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Shotshell reloading question(s)


John Ruth

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My 366 has a nice garage sale pan underneath it which catches any powder or shot spills. My Mec loaders are all mounted on a combination of cooking pan with 2  squares of 3/4 inch plywood under neath the pan. Each Mec is mounted to the plywood and pan with the original Mec bolts then mounted to the bench with a couple of bolts that have the 366 spacing, This allows easy changing between all the loaders and gives the unused Mec loaders a nice base to sit on when not in use.  Very convenient since some Mec loaders have three mounting bolts and some have four.  I also like having the machines sit up and extra 1 1/2 inch higher on the bench.. If I had only one Mec I would use a 3/4 inch piece of plywood or not and a cooking pan on top of the plywood and underneath the machine. Depending on thickness of bench you could mount the Mec using the original bolts,  The most important head ache remover is to just put some kind of plan underneath the machine because you will have spills with any shotshell loader.  

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my 336 gave me a good run up front then started giving me problems that just kept getting worse - down the road , went to a couple mecs , one progressive and one  single stage  , neither one was new or expensive , both work fine as i got them , but as noted above we dont load all that much for CAS , 

 

i agree with the mounting discussion above , i learned the hard way , had to remount my machine after the spills and messy cleanup , i also had a friend prove the vacuum will set off a primer and when there is powder in the container it makes a lot of noise and smoke , 

 

i just shoot factory for trap and sporting clays 

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Hmm... never needed a cookie sheet under my Lee Load-All II :blink:.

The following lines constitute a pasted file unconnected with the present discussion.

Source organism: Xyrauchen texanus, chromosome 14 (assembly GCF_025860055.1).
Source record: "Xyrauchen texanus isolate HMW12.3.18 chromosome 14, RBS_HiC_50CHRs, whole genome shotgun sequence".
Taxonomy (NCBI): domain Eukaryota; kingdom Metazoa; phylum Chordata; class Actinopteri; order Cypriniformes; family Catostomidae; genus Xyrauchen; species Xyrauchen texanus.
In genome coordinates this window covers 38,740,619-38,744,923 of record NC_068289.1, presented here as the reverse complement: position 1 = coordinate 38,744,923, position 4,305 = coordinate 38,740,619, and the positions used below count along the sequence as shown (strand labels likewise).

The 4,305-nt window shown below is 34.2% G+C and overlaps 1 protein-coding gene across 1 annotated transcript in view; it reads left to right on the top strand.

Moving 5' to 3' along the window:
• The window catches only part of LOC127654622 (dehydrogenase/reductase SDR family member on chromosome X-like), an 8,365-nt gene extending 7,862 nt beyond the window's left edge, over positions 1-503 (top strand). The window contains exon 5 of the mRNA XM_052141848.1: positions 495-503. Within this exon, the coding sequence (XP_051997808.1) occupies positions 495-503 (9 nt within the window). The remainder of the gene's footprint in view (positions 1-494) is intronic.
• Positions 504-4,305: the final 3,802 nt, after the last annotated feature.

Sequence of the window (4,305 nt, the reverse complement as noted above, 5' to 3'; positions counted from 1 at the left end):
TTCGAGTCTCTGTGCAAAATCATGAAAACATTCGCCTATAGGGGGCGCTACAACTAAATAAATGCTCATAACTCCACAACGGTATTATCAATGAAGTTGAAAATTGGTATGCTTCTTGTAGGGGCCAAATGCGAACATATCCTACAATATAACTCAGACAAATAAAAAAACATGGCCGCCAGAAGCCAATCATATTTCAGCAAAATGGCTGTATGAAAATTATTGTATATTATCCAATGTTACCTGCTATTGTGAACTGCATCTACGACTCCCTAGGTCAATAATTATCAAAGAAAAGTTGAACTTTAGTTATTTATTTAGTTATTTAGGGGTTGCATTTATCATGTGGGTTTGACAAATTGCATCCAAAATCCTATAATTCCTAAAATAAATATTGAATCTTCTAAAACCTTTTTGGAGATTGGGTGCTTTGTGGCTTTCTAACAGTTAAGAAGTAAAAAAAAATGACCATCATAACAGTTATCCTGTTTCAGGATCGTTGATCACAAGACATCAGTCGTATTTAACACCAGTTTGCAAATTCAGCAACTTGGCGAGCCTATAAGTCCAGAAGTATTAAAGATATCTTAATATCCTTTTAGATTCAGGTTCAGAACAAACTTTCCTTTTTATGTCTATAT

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+1 on the pan under the loader. When I used a MEC 600jr., it was never too much of an issue unless I forgot to put the little red caps back on the bottles and tipped them! I also use a MEC Grabber now for smokeless and without fail at least once during a session of 400-500 shells it manages to dump lots of powder and /or shot all over the place. Usually at the end of the run when it doesn't always stay locked after the last shell! I mostly use the 600 now for BP or to fix one that got messed up on the grabber.

By the way, I still haven't gotten around to installing the cookie sheet!!:D

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On 5/18/2021 at 11:30 PM, John Ruth said:

Running 20ga right now. I'm honestly surprised at the recoil myself just because of how heavy the shotgun is. 

 

Many 20g loads put out the same amount of shot at the same velocity as 12g.  Guns - especially if made on a smaller frame - are lighter so felt recoil will be worse.   Go with 12g and load published light loads...or buy "Featherlights" or similar.  If she is really sensitive to recoil one can tailor loads to ANY level with Black Powder in a way that you cannot do with smokeless. Just reduce the powder and/or shot and add fibre or card wads to retain the correct column height for crimping . (I'm always horrified when I hear folks say they are just ignoring smokeless load data for shotgun and going way "lighter") 

 

Brass hulls are certainly cool...I played with them myself for a while... but - adding to the downsides already mentioned - they do not load into a SXS as easily as a roll or star crimped plastic hull... both of which have a rounded front edge which is easier to chamber...  I don't know how "competitive" you are so that may or may not be a concern...:D

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One can easily experiment with a dead mule in the butt stock.
Most have the mount bolt hold drilled large enough to accept a pound of shot in a cloth bag.
This will reduce the felt recoil, but will also bias the weigh balance more to the rear.
It is easily removable and non-permanent.

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40 something years ago I started out skeet shooting, bought a N-I-B MEC 600 Jr and never looked back.  35 years ago, I started CAS and used that same 600 Jr. to load my shotshells with.  (Oh yeah, the very first purchase I made was a Lyman Shotshell Handbook, brand new 2nd ed.).  Upgraded to the 3rd when it came out, and then to the 4th edition.  The 5th Ed. is currently out of stock nearly everywhere, even Lyman... so there must be something interesting in there!  

 

Oh yeah, that MEC 600Jr. has kept up with me, then my wife, and finally my son joining me in shooting CAS.  (But, seldom did the 3 of us shoot more than 3 matches a month... and yes, I got to know that 600Jr. very well!  And at 2am the morning of a match... that cookie sheet comes in VERY handy!

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